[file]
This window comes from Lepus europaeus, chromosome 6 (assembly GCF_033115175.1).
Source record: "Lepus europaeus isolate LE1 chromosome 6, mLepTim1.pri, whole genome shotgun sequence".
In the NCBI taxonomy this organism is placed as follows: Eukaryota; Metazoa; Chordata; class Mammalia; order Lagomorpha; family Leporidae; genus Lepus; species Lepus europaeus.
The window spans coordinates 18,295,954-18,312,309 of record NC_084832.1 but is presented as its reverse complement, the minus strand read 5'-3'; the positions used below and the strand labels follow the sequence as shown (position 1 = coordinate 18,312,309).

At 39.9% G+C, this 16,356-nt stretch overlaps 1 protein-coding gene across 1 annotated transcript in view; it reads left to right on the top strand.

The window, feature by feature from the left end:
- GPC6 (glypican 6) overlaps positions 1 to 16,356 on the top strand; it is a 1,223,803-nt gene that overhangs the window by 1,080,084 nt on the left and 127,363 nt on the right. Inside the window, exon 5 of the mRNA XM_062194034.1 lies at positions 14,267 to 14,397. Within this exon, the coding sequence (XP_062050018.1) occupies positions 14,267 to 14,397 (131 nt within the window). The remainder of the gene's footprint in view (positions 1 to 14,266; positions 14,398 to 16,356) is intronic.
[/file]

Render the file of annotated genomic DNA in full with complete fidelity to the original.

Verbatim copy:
This window comes from Lepus europaeus, chromosome 6 (assembly GCF_033115175.1).
Source record: "Lepus europaeus isolate LE1 chromosome 6, mLepTim1.pri, whole genome shotgun sequence".
In the NCBI taxonomy this organism is placed as follows: Eukaryota; Metazoa; Chordata; class Mammalia; order Lagomorpha; family Leporidae; genus Lepus; species Lepus europaeus.
The window spans coordinates 18,295,954-18,312,309 of record NC_084832.1 but is presented as its reverse complement, the minus strand read 5'-3'; the positions used below and the strand labels follow the sequence as shown (position 1 = coordinate 18,312,309).

At 39.9% G+C, this 16,356-nt stretch overlaps 1 protein-coding gene across 1 annotated transcript in view; it reads left to right on the top strand.

The window, feature by feature from the left end:
- GPC6 (glypican 6) overlaps positions 1 to 16,356 on the top strand; it is a 1,223,803-nt gene that overhangs the window by 1,080,084 nt on the left and 127,363 nt on the right. Inside the window, exon 5 of the mRNA XM_062194034.1 lies at positions 14,267 to 14,397. Within this exon, the coding sequence (XP_062050018.1) occupies positions 14,267 to 14,397 (131 nt within the window). The remainder of the gene's footprint in view (positions 1 to 14,266; positions 14,398 to 16,356) is intronic.